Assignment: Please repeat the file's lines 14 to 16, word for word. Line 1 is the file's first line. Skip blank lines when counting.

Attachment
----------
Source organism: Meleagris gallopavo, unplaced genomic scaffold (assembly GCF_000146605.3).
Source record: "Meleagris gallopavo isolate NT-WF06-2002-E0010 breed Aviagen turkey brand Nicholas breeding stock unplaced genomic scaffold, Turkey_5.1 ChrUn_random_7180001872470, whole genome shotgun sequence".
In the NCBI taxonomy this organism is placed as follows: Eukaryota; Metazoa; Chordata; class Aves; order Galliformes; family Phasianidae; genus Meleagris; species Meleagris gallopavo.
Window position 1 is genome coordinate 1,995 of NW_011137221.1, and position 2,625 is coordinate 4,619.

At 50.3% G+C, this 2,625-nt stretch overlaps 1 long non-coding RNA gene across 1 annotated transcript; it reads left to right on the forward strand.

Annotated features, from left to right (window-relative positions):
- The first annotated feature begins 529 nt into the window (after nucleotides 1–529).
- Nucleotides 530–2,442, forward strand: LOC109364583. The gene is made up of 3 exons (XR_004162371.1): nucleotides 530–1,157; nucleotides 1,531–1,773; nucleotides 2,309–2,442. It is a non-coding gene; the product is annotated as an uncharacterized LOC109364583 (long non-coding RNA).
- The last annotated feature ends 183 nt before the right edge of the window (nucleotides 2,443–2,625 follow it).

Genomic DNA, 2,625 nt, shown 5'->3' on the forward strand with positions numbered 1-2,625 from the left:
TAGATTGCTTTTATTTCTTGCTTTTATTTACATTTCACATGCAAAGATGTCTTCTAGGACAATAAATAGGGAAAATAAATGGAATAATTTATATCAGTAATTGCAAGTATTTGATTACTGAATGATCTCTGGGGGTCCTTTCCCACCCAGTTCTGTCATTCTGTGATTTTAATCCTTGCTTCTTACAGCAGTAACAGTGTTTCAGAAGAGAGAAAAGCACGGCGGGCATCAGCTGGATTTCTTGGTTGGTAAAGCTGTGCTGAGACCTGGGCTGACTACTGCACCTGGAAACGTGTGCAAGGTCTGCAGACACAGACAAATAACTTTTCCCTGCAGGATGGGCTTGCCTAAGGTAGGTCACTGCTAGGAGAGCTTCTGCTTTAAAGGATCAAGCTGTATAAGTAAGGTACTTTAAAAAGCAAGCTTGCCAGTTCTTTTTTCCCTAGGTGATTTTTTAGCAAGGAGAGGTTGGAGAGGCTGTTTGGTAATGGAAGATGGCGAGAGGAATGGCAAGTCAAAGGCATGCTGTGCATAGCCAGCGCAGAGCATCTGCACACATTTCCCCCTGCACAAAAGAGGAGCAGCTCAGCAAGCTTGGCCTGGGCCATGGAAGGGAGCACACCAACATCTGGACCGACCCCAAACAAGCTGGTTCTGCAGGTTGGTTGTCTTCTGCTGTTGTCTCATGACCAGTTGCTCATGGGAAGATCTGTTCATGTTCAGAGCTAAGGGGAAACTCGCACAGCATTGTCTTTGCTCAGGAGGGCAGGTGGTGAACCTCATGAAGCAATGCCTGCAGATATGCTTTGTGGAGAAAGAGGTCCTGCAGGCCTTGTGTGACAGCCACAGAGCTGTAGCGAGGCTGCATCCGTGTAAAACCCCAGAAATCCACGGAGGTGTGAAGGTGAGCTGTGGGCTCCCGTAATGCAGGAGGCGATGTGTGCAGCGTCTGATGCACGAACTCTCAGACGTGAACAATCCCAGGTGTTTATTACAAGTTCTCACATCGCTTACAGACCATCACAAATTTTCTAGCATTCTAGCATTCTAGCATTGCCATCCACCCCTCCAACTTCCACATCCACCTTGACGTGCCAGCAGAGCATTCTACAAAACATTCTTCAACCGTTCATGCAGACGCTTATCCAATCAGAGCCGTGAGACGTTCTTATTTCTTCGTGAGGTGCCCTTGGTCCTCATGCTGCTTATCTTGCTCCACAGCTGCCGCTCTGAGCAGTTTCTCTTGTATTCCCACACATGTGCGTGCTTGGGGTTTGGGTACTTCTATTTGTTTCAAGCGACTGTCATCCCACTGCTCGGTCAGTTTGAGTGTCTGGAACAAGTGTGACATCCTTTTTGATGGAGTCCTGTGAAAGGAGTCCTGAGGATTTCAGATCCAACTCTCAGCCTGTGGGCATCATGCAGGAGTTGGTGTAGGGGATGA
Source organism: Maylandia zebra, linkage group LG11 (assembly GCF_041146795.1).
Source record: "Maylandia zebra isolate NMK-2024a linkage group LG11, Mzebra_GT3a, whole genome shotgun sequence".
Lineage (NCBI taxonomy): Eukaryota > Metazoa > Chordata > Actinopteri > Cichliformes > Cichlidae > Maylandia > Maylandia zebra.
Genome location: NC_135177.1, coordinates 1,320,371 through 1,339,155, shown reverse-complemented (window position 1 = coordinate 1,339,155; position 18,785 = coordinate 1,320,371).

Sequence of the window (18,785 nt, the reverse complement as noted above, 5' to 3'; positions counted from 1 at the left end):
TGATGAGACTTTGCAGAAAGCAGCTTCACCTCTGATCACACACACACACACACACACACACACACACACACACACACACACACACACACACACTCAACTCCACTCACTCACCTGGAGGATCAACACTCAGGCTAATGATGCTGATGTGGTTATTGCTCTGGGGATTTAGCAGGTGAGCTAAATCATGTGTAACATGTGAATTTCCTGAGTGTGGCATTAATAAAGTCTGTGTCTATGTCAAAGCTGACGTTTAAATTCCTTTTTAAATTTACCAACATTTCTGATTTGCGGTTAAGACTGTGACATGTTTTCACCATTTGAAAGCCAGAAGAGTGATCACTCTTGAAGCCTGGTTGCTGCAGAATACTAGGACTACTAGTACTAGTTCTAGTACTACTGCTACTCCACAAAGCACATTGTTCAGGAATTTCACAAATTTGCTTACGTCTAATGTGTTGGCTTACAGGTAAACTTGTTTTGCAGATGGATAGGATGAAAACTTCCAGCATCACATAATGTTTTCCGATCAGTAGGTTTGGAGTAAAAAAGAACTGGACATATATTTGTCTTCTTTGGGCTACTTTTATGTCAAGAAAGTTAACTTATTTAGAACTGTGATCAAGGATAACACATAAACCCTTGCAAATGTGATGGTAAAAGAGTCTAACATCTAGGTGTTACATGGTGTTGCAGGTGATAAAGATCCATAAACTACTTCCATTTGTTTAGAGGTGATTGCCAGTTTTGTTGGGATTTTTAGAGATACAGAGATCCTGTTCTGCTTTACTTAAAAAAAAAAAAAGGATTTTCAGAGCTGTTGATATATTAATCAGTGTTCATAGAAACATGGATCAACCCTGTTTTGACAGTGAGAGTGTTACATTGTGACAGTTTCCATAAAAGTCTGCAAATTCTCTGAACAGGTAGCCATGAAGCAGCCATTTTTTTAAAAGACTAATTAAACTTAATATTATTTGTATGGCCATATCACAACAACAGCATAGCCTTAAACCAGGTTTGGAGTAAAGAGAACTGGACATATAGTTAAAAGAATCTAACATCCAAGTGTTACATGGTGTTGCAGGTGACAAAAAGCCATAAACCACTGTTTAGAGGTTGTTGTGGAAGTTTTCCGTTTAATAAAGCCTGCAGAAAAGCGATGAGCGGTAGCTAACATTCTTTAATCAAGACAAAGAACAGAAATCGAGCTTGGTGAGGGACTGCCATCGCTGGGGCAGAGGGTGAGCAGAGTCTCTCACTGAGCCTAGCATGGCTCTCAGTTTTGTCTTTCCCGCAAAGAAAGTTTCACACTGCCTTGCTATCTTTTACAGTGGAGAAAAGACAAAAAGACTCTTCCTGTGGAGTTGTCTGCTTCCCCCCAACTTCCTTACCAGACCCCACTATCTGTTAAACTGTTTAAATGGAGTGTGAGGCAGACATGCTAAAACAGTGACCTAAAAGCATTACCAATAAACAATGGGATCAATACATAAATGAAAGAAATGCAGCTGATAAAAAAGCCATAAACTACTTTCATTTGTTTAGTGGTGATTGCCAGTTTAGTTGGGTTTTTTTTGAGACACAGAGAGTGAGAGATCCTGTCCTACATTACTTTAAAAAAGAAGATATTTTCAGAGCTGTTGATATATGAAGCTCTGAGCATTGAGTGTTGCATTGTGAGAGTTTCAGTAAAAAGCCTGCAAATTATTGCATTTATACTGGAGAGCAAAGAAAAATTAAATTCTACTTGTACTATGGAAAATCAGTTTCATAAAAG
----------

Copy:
Lineage (NCBI taxonomy): Eukaryota > Metazoa > Chordata > Actinopteri > Cichliformes > Cichlidae > Maylandia > Maylandia zebra.
Genome location: NC_135177.1, coordinates 1,320,371 through 1,339,155, shown reverse-complemented (window position 1 = coordinate 1,339,155; position 18,785 = coordinate 1,320,371).

Sequence of the window (18,785 nt, the reverse complement as noted above, 5' to 3'; positions counted from 1 at the left end):